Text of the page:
A practical method for Bayesian training of feed-forward neural networks using sophisticated Monte Carlo methods is presented and evaluated. In reasonably small amounts of computer time this approach outperforms other state-of-the-art methods on 5 datalimited tasksfrom real world domains. 1 INTRODUCTION Bayesian learning uses a prior on model parameters, combines this with information from a training set, and then integrates over the resulting posterior to make predictions. Withthis approach, we can use large networks without fear of overfitting, allowing us to capture more structure in the data, thus improving prediction accuracy andeliminating the tedious search (often performed using cross validation) for the model complexity that optimises the bias/variance tradeoff. In this approach the size of the model is limited only by computational considerations. The application of Bayesian learning to neural networks has been pioneered by MacKay (1992), who uses a Gaussian approximation to the posterior weight distribution.
The full Bayesian method for applying neural networks to a prediction problemis to set up the prior/hyperprior structure for the net and then perform the necessary integrals. However, these integrals arenot tractable analytically, and Markov Chain Monte Carlo (MCMC) methods are slow, especially if the parameter space is high-dimensional. Using Gaussian processes we can approximate the weight space integral analytically, so that only a small number of hyperparameters need be integrated over by MCMC methods. We have applied this idea to classification problems, obtaining excellent resultson the real-world problems investigated so far. 1 INTRODUCTION To make predictions based on a set of training data, fundamentally we need to combine our prior beliefs about possible predictive functions with the data at hand. In the Bayesian approach to neural networks a prior on the weights in the net induces a prior distribution over functions.
The prior can be obtained by placing prior distributions on the weights in a neural 494 P. W Goldberg, C. K. L Williams and C. M. Bishop network, although we would argue that it is perhaps more natural to place priors directly overfunctions. One tractable way of doing this is to create a Gaussian process prior. This has the advantage that predictions can be made from the posterior using only matrix multiplication for fixed hyperparameters and a global noise level. In contrast, for neural networks (with fixed hyperparameters and a global noise level) it is necessary to use approximations or Markov chain Monte Carlo (MCMC) methods. Rasmussen(1996) has demonstrated that predictions obtained with Gaussian processes are as good as or better than other state-of-the art predictors. In much of the work on regression problems in the statistical and neural networks literatures, it is assumed that there is a global noise level, independent of the input vector x. The book by Bishop (1995) and the papers by Bishop (1994), MacKay (1995) and Bishop and Qazaz (1997) have examined the case of input-dependent noise for parametric models such as neural networks.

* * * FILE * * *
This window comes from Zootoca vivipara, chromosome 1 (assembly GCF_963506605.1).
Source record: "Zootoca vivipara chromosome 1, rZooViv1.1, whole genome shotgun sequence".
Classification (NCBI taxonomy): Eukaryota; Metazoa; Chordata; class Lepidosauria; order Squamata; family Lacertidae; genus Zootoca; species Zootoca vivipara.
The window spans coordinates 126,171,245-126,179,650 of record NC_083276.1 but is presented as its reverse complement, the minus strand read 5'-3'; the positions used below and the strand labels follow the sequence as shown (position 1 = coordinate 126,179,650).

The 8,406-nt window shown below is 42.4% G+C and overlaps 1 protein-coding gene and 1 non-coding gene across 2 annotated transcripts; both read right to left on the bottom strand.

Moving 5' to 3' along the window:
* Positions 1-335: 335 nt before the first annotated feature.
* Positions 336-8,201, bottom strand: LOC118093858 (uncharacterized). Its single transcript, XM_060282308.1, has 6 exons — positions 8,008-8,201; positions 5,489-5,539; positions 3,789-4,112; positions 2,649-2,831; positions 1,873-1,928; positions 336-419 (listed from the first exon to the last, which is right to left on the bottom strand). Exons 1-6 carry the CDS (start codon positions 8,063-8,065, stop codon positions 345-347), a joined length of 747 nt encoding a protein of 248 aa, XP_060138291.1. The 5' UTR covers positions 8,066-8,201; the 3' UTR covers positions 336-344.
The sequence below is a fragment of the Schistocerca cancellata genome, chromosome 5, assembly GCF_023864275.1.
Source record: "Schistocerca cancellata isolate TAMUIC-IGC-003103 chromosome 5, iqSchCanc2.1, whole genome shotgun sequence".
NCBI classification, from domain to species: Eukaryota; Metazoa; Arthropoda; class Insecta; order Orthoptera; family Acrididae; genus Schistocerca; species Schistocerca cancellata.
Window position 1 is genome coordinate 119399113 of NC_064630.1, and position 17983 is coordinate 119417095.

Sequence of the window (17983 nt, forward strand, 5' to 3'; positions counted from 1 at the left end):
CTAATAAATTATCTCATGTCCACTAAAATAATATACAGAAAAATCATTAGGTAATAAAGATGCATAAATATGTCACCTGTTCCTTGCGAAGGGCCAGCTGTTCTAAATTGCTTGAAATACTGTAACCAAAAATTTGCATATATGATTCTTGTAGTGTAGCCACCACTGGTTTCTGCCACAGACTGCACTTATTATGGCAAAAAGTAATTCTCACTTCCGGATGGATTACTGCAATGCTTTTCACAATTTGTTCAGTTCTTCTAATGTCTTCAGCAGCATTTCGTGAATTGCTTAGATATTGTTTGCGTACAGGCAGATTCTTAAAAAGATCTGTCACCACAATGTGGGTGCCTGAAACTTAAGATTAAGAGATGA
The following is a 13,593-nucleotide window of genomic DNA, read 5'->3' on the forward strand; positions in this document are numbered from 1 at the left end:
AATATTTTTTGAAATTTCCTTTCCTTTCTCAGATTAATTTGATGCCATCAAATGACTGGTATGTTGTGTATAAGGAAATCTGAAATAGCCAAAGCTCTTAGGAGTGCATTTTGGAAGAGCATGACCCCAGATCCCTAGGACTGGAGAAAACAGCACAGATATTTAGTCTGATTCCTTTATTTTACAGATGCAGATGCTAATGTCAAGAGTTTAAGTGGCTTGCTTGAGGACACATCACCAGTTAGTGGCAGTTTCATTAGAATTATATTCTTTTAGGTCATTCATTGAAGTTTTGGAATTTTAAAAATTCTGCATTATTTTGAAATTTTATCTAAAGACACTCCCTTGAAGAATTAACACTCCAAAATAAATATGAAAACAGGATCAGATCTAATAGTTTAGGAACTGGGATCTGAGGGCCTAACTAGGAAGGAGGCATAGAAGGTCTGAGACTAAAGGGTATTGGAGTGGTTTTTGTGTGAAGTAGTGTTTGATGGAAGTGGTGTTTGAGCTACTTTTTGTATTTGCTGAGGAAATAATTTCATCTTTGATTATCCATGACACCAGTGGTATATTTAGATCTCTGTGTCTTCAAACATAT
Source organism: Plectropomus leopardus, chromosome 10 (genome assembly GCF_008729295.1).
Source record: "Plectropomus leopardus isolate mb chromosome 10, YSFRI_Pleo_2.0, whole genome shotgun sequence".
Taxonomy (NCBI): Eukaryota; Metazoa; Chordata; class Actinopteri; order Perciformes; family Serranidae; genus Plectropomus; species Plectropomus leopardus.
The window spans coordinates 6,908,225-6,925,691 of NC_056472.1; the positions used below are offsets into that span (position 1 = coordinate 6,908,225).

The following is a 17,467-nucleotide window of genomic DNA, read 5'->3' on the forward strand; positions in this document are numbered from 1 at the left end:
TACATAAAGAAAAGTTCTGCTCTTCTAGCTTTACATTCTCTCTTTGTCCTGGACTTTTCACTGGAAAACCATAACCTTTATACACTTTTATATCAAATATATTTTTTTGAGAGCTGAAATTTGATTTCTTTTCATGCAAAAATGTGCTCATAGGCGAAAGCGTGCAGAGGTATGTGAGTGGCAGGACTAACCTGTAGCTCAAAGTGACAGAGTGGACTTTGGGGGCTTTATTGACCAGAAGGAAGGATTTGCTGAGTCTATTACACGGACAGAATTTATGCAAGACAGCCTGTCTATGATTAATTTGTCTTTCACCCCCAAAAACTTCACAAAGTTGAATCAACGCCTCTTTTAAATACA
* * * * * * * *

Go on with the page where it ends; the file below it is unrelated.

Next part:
We investigate Bayesian alternatives to classical Monte Carlo methods for evaluating integrals. Bayesian Monte Carlo (BMC) allows the incorporation ofprior knowledge, such as smoothness of the integrand, into the estimation. In a simple problem we show that this outperforms any classical importance sampling method. We also attempt more challenging multidimensionalintegrals involved in computing marginal likelihoods ofstatistical models (a.k.a.
We discuss the application of TAP mean field methods known from the Statistical Mechanics of disordered systems to Bayesian classification modelswith Gaussian processes. In contrast to previous approaches, noknowledge about the distribution of inputs is needed. Simulation results for the Sonar data set are given. They have been recently introduced into the Neural Computation community (Neal 1996, Williams & Rasmussen 1996, Mackay 1997). If we assume fields with zero prior mean, the statistics of h is entirely defined by the second order correlations C(s, S') E[h(s)h(S')], where E denotes expectations 310 MOpper and 0. Winther with respect to the prior.